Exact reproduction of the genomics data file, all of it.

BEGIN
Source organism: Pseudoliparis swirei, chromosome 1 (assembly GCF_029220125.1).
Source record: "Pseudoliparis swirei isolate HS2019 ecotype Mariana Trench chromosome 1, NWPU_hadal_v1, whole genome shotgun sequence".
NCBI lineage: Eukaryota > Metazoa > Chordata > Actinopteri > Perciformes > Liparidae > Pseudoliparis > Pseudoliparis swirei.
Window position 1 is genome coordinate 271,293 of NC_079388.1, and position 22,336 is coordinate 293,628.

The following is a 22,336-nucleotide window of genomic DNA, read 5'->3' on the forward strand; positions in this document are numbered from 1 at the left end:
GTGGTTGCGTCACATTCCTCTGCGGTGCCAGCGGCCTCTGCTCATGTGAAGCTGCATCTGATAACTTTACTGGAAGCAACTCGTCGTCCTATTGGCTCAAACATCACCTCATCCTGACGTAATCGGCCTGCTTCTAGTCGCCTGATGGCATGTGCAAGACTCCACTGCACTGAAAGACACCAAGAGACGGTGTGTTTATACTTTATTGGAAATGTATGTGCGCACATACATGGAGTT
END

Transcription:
Source organism: Pseudoliparis swirei, chromosome 1 (assembly GCF_029220125.1).
Source record: "Pseudoliparis swirei isolate HS2019 ecotype Mariana Trench chromosome 1, NWPU_hadal_v1, whole genome shotgun sequence".
NCBI lineage: Eukaryota > Metazoa > Chordata > Actinopteri > Perciformes > Liparidae > Pseudoliparis > Pseudoliparis swirei.
Window position 1 is genome coordinate 271,293 of NC_079388.1, and position 22,336 is coordinate 293,628.

The following is a 22,336-nucleotide window of genomic DNA, read 5'->3' on the forward strand; positions in this document are numbered from 1 at the left end:
GTGGTTGCGTCACATTCCTCTGCGGTGCCAGCGGCCTCTGCTCATGTGAAGCTGCATCTGATAACTTTACTGGAAGCAACTCGTCGTCCTATTGGCTCAAACATCACCTCATCCTGACGTAATCGGCCTGCTTCTAGTCGCCTGATGGCATGTGCAAGACTCCACTGCACTGAAAGACACCAAGAGACGGTGTGTTTATACTTTATTGGAAATGTATGTGCGCACATACATGGAGTT